WTB an anvil

Hey guys, I am looking for a good anvil somewhere here in the DFW area. If you have one for sale of know where I can get one please post
a reply or email me.
Thanks in advance,
Byron
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Have you looked at the 110# Russian cast steel anvils from Harbor Freight? They are real tool steel, work well, you can lift them, and they are *cheap*. Around here you are out the door including sales tax for $70. I've bought about 5 of them for various friends and they *all* like 'em.
Bigger is better, but tons more money.
Grant
Byron wrote:

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I also have a HF 110# Russian anvil... and I'm happy with it as well.
Mine mostly sees duty as a massive bucking bar for aluminum rivets I drive from time to time, and also for driving the occasional bushing too. Seems like every other day it comes in handy for something.
Must admit I've never used it for pounding hot iron though...
Erik
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Good luck getting a order from Harbor Freight. I ordered from them a month ago and so far all I've received in return is lie after lie. Now they're telling me it might take another month before they ever even admit they didn't send me my order. They have my money. I have a handful of hot air. They're lying scum at Harbor Freight.

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The anvils are cheaper if you go in person. Obviously, they don't have to pay to ship them. Every Western Washington HF store has several in stock.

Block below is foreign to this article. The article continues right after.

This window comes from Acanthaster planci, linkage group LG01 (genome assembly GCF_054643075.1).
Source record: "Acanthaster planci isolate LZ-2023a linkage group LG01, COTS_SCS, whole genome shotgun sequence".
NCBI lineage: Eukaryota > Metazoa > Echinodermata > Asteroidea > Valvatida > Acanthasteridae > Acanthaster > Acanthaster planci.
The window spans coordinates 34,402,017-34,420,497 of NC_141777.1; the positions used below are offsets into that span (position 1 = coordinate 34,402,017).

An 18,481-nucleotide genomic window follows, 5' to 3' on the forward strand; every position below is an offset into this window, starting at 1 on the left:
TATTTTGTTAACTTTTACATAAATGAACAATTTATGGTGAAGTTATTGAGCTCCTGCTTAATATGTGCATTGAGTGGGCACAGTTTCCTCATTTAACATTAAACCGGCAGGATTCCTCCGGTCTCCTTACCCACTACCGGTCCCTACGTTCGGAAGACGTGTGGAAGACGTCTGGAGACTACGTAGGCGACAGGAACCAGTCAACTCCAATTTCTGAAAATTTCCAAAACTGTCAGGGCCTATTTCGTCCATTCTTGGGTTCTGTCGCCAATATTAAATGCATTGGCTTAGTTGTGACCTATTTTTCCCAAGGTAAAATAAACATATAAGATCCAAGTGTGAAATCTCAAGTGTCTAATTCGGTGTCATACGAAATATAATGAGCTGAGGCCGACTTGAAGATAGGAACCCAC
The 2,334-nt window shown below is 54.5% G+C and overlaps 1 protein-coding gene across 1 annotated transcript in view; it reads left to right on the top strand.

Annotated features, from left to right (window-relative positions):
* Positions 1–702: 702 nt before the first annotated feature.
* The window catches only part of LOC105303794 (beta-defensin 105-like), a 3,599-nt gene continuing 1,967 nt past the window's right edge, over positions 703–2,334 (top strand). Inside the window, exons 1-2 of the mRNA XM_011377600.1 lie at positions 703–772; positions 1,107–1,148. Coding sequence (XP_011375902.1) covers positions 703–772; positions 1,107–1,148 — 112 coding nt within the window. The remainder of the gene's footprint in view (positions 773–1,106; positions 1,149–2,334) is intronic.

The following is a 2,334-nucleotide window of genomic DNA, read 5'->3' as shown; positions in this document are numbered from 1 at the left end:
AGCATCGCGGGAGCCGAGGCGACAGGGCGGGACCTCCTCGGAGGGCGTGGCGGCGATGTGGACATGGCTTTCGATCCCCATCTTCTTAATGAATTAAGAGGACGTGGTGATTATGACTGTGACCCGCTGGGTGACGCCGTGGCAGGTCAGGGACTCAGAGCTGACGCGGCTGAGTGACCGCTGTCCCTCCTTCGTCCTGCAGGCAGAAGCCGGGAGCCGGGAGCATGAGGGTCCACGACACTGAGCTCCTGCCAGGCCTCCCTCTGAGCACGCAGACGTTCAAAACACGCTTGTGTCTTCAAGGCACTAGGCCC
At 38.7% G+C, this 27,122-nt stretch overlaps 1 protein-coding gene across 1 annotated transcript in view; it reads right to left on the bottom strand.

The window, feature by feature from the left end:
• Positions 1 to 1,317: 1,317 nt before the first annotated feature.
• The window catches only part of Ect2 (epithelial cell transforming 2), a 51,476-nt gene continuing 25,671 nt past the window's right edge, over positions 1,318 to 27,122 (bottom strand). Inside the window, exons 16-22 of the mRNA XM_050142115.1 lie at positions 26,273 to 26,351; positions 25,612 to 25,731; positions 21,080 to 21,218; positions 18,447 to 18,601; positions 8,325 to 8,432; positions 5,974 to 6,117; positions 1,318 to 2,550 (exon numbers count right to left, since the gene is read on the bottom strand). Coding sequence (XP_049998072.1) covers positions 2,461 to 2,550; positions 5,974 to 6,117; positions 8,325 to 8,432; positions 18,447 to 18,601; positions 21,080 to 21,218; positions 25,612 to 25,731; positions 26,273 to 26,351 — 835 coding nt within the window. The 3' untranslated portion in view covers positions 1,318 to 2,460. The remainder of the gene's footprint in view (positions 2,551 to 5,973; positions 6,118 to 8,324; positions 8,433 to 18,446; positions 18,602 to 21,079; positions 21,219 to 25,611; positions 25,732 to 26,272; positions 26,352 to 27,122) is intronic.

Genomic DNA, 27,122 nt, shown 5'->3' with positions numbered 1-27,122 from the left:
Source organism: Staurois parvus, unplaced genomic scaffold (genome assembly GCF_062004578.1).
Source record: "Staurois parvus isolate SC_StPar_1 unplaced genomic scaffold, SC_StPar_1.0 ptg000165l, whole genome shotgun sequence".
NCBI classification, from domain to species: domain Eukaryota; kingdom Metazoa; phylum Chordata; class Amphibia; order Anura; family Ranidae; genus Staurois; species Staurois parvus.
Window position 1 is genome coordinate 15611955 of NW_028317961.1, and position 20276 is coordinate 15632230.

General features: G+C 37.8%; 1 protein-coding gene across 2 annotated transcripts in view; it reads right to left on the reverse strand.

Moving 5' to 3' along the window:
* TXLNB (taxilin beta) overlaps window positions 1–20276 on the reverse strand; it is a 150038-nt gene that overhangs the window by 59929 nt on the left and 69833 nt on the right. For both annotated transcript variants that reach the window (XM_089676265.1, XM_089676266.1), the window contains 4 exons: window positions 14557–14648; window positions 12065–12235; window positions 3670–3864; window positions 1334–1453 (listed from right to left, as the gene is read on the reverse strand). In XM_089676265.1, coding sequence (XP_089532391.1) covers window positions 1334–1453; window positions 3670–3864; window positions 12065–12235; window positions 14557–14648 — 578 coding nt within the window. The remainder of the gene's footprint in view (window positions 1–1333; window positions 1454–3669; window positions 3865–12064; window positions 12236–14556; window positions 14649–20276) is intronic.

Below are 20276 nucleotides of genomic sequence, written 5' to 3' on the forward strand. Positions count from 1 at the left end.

I've heard a few horror stories about HF shipping lately. I ordered a little propane tank cart for a weed burner setup (why weld one up when you can buy one for $15?) and it showed in less than a week. Go figger.
Grant
Me wrote:

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How big and what price range?

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brought forth from the murky depths:

200+ lbs, delivered to So. Oregon for under $50, please.
And THANKS!
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100-150 lbs and preferably under 200.00
wrote:

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I hope you are looking for used. My 130 lb Mankel single horn cost me over $400 plus shipping 10 years ago and Mankels are considered low end.
You can probably find an old 120 lb. Peter Wright in reasonable shape for around $200. A good used Paddington in that size can bring $300 or more at auction. but anvils are one of those things that should not be bought sight unseen. Resurfacing a badly swaybacked or pitted anvil can cost as much as you paid for it.
The other thing is, anvils are a lot like milling machines. Buying the machine is just the beginning. It will not take long to have more in the stakes than you do in the anvil.
Byron wrote:

--
Glenn Ashmore

I'm building a 45' cutter in strip/composite. Watch my progress (or lack
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Thanks for the info! I already have a dual burner Propane forge made and am working on a few other things at this time. I am working on getting a shop setup for forging knives and making damascus.